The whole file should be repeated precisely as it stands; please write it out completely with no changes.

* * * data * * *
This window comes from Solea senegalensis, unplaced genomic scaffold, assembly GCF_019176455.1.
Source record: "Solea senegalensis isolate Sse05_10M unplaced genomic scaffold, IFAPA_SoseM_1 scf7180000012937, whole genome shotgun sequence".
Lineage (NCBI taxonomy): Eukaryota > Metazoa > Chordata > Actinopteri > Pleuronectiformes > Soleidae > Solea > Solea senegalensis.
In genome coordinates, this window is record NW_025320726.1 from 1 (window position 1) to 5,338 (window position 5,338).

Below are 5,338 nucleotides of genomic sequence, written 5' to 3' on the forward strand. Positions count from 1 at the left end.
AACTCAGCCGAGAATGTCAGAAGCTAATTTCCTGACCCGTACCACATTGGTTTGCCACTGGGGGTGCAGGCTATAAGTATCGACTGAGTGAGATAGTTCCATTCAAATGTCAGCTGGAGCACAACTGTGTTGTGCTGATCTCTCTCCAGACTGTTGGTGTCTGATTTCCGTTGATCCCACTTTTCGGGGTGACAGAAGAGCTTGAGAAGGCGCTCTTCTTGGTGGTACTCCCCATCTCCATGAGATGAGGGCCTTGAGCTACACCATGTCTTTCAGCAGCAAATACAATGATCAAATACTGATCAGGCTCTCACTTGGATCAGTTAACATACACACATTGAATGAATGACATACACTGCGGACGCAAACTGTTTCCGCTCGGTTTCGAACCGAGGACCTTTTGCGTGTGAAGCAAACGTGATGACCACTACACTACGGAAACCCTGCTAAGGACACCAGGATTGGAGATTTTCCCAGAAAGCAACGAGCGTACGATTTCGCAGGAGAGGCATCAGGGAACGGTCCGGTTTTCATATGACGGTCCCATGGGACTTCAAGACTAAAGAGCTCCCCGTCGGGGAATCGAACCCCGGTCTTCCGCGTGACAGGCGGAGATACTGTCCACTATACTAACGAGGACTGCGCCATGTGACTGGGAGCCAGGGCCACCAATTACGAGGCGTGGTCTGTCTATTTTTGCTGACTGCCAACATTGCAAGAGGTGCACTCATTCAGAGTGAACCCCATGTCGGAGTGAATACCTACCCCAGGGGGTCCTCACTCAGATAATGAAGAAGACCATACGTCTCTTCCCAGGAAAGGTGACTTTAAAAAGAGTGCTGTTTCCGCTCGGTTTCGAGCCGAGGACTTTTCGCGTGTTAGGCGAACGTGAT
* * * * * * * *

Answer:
This window comes from Solea senegalensis, unplaced genomic scaffold, assembly GCF_019176455.1.
Source record: "Solea senegalensis isolate Sse05_10M unplaced genomic scaffold, IFAPA_SoseM_1 scf7180000012937, whole genome shotgun sequence".
Lineage (NCBI taxonomy): Eukaryota > Metazoa > Chordata > Actinopteri > Pleuronectiformes > Soleidae > Solea > Solea senegalensis.
In genome coordinates, this window is record NW_025320726.1 from 1 (window position 1) to 5,338 (window position 5,338).

Below are 5,338 nucleotides of genomic sequence, written 5' to 3' on the forward strand. Positions count from 1 at the left end.
AACTCAGCCGAGAATGTCAGAAGCTAATTTCCTGACCCGTACCACATTGGTTTGCCACTGGGGGTGCAGGCTATAAGTATCGACTGAGTGAGATAGTTCCATTCAAATGTCAGCTGGAGCACAACTGTGTTGTGCTGATCTCTCTCCAGACTGTTGGTGTCTGATTTCCGTTGATCCCACTTTTCGGGGTGACAGAAGAGCTTGAGAAGGCGCTCTTCTTGGTGGTACTCCCCATCTCCATGAGATGAGGGCCTTGAGCTACACCATGTCTTTCAGCAGCAAATACAATGATCAAATACTGATCAGGCTCTCACTTGGATCAGTTAACATACACACATTGAATGAATGACATACACTGCGGACGCAAACTGTTTCCGCTCGGTTTCGAACCGAGGACCTTTTGCGTGTGAAGCAAACGTGATGACCACTACACTACGGAAACCCTGCTAAGGACACCAGGATTGGAGATTTTCCCAGAAAGCAACGAGCGTACGATTTCGCAGGAGAGGCATCAGGGAACGGTCCGGTTTTCATATGACGGTCCCATGGGACTTCAAGACTAAAGAGCTCCCCGTCGGGGAATCGAACCCCGGTCTTCCGCGTGACAGGCGGAGATACTGTCCACTATACTAACGAGGACTGCGCCATGTGACTGGGAGCCAGGGCCACCAATTACGAGGCGTGGTCTGTCTATTTTTGCTGACTGCCAACATTGCAAGAGGTGCACTCATTCAGAGTGAACCCCATGTCGGAGTGAATACCTACCCCAGGGGGTCCTCACTCAGATAATGAAGAAGACCATACGTCTCTTCCCAGGAAAGGTGACTTTAAAAAGAGTGCTGTTTCCGCTCGGTTTCGAGCCGAGGACTTTTCGCGTGTTAGGCGAACGTGAT